At some point in life, each of us will inevitably weather extreme circumstances that threaten our survival and/or ability to thrive. Once you've taken care of what Abraham Maslow would call your "basic needs" on the hierarchical pyramid and survived, what does it take to thrive again after the storm subsides?
To answer this question, I turn to a first-of-its-kind review by Daniel Brown and colleagues which identifies a 'shopping list' of 15 specific factors that facilitate going from 'surviving to thriving' for people of all ages and walks of life. This paper, "Human Thriving: A Conceptual Debate and Literature Review," was published online September 7 in the journal European Psychologist.
As I type this blog post, Hurricane Irma has just made landfall in Florida and is blazing a record-breaking path of destruction. Like everybody else, I feel powerless right now. That said, hopefully, the insights on human thriving contained in the new review by Brown et al. will be of some psychological assistance and practical use for the victims of Hurricane Harvey or Irma—as well as anyone else who has survived a recent life-altering setback.
Daniel Brown is a sports and exercise scientist at the University of Portsmouth and an expert on thriving. In a July 2017 study, "A Qualitative Exploration of Thriving in Elite Sport," Brown and colleagues at the University of Bath, identified a range of specific extrinsic and intrinsic factors that promote thriving in elite-level athletes and pinpointed the outcomes of thriving in sport and daily life.
For his most recent review on human thriving, Brown cast a wider net and explored dozens of cross-sectional, longitudinal, psychophysiological, and mixed-method studies that included cohorts of all ages—ranging from babies to the elderly—and a wide demographic base that included artists, athletes, and corporate employees.
His goal with this review was to create a comprehensive summary of specific universal factors that increase someone’s odds of thriving across his or her lifespan. In a statement, Brown said: "Since the end of the 20th century, there has been a quest in science to better understand human fulfillment and thriving, there's been a shift towards wanting to understand how humans can function as highly as possible. Part of the reason for a lack of consensus is the research so far has been narrowly focused. Some have studied what makes babies thrive, others have examined what makes some employees thrive and others not, and so on. By setting out a clear definition, I hope this helps set a course for future research."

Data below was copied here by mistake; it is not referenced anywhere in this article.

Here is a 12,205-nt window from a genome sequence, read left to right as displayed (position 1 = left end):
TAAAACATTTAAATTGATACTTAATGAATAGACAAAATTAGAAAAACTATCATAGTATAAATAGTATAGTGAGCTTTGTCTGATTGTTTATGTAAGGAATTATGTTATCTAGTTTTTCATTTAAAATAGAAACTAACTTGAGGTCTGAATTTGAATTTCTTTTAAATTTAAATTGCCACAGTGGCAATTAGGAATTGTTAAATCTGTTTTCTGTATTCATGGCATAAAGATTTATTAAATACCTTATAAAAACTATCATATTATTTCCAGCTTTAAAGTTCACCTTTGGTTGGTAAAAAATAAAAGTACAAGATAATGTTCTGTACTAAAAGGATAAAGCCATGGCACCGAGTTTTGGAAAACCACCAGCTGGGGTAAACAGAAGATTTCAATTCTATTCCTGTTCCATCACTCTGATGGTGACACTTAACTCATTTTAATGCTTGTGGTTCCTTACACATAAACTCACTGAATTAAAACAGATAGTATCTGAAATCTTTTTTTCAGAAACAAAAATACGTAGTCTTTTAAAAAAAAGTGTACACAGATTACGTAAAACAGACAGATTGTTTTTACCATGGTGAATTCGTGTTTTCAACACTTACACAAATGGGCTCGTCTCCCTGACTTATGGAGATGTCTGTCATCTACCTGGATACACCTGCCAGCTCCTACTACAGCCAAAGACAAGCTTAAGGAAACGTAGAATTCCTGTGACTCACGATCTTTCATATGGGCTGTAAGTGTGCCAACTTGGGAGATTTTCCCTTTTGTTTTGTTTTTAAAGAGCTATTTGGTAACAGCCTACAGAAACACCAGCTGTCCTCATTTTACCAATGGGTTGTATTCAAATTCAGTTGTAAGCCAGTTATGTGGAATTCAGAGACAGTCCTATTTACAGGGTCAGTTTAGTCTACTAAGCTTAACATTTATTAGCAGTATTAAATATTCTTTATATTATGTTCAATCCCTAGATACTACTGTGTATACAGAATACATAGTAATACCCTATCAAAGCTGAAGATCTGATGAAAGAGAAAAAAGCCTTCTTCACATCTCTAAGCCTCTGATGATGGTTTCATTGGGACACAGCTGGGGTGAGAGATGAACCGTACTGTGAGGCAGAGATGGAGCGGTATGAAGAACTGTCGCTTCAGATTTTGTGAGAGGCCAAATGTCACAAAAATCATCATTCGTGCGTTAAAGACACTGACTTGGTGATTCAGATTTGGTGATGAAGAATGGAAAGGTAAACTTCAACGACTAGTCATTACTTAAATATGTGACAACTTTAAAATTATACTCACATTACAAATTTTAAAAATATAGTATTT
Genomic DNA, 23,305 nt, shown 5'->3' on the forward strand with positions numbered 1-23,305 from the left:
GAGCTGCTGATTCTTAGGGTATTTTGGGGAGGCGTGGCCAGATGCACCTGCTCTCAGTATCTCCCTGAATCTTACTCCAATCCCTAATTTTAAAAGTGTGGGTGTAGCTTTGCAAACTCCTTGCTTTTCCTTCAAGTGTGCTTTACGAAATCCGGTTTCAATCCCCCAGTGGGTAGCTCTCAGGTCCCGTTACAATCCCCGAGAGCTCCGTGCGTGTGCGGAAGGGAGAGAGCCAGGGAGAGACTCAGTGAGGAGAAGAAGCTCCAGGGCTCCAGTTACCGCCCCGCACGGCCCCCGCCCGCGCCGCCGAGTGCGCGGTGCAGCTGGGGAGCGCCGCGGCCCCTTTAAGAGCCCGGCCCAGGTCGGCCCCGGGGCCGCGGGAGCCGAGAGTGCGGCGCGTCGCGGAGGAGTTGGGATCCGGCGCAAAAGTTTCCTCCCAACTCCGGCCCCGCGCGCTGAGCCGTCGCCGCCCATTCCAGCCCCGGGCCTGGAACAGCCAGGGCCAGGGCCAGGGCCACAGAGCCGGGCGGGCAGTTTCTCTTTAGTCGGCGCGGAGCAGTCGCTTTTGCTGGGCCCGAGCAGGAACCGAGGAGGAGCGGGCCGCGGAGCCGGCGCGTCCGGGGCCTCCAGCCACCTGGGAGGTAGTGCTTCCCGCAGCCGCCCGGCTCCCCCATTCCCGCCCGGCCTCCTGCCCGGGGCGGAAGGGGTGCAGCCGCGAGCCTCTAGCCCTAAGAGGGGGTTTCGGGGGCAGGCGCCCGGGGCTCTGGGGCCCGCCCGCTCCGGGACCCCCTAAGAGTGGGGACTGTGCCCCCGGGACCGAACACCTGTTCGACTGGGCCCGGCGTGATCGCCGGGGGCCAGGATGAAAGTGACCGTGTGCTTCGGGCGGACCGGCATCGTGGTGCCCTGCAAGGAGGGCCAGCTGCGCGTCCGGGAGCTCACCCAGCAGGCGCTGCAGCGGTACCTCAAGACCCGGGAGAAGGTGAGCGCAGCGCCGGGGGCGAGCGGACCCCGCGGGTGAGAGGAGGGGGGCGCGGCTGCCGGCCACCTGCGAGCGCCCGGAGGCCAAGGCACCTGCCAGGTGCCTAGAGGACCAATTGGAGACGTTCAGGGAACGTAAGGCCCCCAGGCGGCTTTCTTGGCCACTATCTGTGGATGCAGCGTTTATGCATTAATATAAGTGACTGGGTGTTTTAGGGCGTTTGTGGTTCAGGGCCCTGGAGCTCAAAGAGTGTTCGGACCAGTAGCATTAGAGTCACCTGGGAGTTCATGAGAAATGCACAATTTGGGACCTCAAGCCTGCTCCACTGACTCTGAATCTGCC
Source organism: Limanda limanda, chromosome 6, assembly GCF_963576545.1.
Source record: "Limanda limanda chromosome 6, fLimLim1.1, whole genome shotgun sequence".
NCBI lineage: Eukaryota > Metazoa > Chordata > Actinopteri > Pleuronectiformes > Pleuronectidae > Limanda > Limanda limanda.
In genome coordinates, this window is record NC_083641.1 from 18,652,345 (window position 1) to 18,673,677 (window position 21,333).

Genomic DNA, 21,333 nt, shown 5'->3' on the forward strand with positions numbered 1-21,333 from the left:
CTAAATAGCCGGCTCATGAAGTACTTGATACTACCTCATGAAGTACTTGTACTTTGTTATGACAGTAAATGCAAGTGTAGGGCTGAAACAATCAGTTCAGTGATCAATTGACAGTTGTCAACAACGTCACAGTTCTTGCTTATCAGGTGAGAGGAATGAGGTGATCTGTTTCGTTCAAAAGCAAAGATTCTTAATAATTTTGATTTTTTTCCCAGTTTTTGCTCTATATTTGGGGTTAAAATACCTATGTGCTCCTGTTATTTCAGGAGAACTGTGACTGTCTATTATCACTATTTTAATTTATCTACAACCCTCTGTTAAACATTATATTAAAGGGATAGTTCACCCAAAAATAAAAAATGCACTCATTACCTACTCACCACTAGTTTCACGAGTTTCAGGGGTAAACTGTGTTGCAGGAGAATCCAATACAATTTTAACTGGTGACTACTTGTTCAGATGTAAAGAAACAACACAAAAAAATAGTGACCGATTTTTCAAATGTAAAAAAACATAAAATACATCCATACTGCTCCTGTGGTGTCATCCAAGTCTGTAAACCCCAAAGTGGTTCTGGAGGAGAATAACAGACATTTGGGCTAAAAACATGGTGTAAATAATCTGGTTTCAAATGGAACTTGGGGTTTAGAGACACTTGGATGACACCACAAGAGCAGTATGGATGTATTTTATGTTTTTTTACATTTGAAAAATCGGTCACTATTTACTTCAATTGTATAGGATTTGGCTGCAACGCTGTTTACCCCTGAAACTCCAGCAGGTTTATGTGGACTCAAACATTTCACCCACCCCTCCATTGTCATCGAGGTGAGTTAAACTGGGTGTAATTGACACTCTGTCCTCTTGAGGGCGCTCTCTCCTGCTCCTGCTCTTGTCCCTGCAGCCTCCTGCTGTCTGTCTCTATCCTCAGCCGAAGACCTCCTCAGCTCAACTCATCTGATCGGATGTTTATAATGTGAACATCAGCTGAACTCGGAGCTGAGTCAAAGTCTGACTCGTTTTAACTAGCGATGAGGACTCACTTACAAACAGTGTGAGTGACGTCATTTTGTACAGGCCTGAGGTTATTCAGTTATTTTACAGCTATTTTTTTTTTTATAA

To keep his findings easily digestible, Brown breaks down the fundamental factors of human thriving into two 'shopping lists' of key ingredients that facilitate thriving. He emphasizes that you do not need all of these components to thrive, but that a combination of the factors on List A and List B will facilitate thriving.
List A – Person Is:
List B – Person Has:
For anyone who has survived a literal or figurative hurricane lately, referring to "List A" provides some clues as to specific explanatory styles, daily habits, and target mindset that will increase your odds of thriving. For anyone who is in a position to help someone else line up his or her ducks in a row to make thriving more likely, "List B" offers a checklist of things you may be able to do that will help somebody else thrive.
Brown, Daniel J., Rachel Arnold, David Fletcher, and Martyn Standage. "Human thriving: a conceptual debate and literature review." European Psychologist (2017). DOI: 10.1027/1016-9040/a000294
Brown, Daniel J., Rachel Arnold, Thomas Reid, and Gareth Roberts. "A qualitative exploration of thriving in elite sport." Journal of Applied Sport Psychology. (2017) DOI: 10.1080/10413200.2017.1354339
Walumbwa, Fred O., Michael K. Muchiri, Everlyne Misati, Cindy Wu, and Meiliani Meiliani. "Fired Up To Perform: A Multilevel Examination of Antecedents and Consequences of Thriving At Work." In Academy of Management Proceedings, vol. 2016, no. 1, p. 10494 (2016).